Blog

Learning from Pain

Only this actual moment is life.” Thich Nhat Hanh

I have been in relatively intense pain for most of the past two months. It started out as the dull, nagging pain that briefly rears its head a few times a year, the mild twinge of an injury caused by a misguided and over-zealous therapeutic “adjustment” which tore my sacroiliac joint four years ago, and possibly triggered by a twisted ankle in June.

This time, though, the pain has stayed with me, and even worsened, lingering through several visits to osteopaths, acupuncturists and other healers, and spreading down into my hip and leg. At times it takes my breath away, until I can stop and focus a bit. I haven’t got to the deepest root of the problem yet, although I know where I’m looking for it.

All of life is my practice, and this pain has been a big part of it lately. I notice that it’s coming and going, waxing and waning like the moon, but less predictable. Although I’ve had numerous occasions to experience pain of different sorts in my life, I’ve learned a lot about myself and the idea of pain in these past two months.

I’ve learned that strangers can be an unexpected and marvelous source of comfort.

That breath is the most important and powerful pain regulator.

Breath is the most important thing, period.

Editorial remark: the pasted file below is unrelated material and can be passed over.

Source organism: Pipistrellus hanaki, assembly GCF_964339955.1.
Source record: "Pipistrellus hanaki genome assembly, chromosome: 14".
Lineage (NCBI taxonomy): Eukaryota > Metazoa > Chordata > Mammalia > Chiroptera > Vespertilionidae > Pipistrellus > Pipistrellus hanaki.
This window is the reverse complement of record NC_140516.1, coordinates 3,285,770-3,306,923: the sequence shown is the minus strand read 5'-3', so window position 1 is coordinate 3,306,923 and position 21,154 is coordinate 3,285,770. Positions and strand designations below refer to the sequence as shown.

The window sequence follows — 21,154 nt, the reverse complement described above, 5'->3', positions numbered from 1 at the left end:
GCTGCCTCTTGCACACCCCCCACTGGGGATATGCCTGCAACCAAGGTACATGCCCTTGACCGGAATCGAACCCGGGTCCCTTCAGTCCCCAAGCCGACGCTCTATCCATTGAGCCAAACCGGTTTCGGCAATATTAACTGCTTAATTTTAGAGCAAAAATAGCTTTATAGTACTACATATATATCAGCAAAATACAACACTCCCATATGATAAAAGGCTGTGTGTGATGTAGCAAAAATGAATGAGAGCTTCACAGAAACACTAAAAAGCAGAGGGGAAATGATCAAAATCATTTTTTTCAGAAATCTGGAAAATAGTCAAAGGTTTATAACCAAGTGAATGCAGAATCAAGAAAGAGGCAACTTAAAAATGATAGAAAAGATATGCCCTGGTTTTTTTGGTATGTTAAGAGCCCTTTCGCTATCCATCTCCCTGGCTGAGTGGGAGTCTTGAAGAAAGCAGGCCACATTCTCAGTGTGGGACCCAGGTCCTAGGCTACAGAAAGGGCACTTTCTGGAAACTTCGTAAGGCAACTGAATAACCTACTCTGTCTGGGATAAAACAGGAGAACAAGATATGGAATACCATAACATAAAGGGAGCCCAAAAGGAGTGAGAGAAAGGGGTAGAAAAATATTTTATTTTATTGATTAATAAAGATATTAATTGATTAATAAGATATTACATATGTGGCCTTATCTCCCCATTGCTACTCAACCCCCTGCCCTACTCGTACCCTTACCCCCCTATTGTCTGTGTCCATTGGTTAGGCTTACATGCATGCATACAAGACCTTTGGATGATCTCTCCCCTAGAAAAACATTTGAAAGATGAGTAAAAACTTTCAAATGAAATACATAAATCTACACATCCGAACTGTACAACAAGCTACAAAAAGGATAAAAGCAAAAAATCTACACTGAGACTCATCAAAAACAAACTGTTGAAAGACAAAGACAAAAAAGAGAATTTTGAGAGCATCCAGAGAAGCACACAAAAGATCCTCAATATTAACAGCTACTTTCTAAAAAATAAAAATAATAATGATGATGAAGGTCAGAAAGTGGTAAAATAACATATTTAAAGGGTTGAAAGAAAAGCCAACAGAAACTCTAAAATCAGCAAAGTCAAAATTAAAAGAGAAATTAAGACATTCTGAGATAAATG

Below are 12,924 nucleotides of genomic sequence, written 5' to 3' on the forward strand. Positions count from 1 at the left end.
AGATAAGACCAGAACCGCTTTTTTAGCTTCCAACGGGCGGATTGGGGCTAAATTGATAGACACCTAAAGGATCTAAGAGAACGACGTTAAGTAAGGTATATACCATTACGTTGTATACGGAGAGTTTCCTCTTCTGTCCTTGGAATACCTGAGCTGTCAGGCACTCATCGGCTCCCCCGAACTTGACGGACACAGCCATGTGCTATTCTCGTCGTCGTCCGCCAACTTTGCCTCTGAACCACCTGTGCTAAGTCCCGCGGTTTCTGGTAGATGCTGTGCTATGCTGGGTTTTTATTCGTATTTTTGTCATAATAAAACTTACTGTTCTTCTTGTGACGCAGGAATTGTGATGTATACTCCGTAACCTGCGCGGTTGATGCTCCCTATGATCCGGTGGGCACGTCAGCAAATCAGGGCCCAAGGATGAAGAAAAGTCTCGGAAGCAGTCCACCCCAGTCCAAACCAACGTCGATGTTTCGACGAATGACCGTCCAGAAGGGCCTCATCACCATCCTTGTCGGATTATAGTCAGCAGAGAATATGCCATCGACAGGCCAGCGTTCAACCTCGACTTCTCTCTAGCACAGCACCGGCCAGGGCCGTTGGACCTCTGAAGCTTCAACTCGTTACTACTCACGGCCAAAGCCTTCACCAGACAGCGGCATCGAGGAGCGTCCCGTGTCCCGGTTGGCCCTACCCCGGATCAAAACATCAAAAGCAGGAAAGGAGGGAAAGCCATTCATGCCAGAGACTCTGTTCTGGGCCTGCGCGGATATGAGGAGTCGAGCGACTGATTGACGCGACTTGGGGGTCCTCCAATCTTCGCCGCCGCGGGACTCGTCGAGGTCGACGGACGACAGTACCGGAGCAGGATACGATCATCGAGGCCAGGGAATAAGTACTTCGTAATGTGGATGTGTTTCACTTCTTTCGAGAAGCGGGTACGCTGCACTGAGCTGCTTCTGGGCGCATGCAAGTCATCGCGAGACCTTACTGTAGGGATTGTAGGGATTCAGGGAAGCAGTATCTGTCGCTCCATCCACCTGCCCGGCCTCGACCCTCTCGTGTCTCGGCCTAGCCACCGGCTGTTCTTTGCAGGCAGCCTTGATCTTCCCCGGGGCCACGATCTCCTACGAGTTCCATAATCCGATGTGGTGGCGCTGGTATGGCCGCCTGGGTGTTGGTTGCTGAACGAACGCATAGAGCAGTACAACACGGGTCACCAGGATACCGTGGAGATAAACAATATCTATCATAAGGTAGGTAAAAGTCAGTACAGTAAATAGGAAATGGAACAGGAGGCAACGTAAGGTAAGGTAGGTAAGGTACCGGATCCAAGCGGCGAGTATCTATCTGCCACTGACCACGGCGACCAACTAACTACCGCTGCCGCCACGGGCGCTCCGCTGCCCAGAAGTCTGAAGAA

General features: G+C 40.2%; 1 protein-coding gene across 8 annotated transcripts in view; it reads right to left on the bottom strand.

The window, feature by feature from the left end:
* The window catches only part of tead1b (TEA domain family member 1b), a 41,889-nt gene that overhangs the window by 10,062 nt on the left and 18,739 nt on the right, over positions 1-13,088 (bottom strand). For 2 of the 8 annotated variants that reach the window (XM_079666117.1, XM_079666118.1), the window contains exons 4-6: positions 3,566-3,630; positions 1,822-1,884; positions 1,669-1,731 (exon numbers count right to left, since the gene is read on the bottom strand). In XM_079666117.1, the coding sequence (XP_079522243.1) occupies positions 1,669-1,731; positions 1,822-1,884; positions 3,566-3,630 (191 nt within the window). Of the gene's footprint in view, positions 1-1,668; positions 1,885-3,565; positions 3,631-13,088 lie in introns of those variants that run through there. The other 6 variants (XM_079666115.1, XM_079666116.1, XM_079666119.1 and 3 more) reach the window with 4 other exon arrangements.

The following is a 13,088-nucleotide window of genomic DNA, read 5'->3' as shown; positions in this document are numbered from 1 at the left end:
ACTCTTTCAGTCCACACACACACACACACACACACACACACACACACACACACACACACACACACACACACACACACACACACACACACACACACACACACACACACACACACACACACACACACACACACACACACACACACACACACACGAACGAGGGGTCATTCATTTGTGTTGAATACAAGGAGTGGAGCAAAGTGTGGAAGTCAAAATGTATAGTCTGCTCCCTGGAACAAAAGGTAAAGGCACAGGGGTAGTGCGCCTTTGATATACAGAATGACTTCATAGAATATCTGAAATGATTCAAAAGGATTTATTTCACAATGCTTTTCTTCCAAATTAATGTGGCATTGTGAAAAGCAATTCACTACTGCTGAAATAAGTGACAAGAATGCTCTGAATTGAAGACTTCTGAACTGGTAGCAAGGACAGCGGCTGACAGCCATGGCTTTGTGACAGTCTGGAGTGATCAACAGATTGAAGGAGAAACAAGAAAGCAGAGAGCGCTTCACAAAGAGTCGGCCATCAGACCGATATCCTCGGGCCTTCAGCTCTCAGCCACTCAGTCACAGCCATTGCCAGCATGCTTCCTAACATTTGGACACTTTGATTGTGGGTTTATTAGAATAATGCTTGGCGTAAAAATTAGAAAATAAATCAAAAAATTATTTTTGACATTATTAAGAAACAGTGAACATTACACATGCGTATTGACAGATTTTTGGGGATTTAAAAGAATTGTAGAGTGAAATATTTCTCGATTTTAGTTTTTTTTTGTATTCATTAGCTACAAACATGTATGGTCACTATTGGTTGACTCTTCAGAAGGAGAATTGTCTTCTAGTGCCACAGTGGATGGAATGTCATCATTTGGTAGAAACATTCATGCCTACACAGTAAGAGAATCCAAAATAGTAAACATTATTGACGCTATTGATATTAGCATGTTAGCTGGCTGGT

Sleep is almost as important as breathing.

Laughing provides instant pain relief.

Silence helps too.

Being in a hurry to go somewhere worsens the pain.

Remembering that I am not this body – observing the body from a detached place – makes the pain more of a source of curiosity and less of an enemy.

Pain is a great teacher.

I often work with people in pain, and I am really humbled by what some people have to deal with, in some cases for years and years. My occasional and varied experiences with pain have allowed me to experiment with what I have learned and taught about pain and the body-mind. It works, and developing a sense of gratitude for the whole spectrum of experience turns a struggle into an enrichment.

“Pain insists upon being attended to. God whispers to us in our pleasures, speaks in our consciences, but shouts in our pains. It is his megaphone to rouse a deaf world.”~ C.S. Lewis

Much love and light,

Susan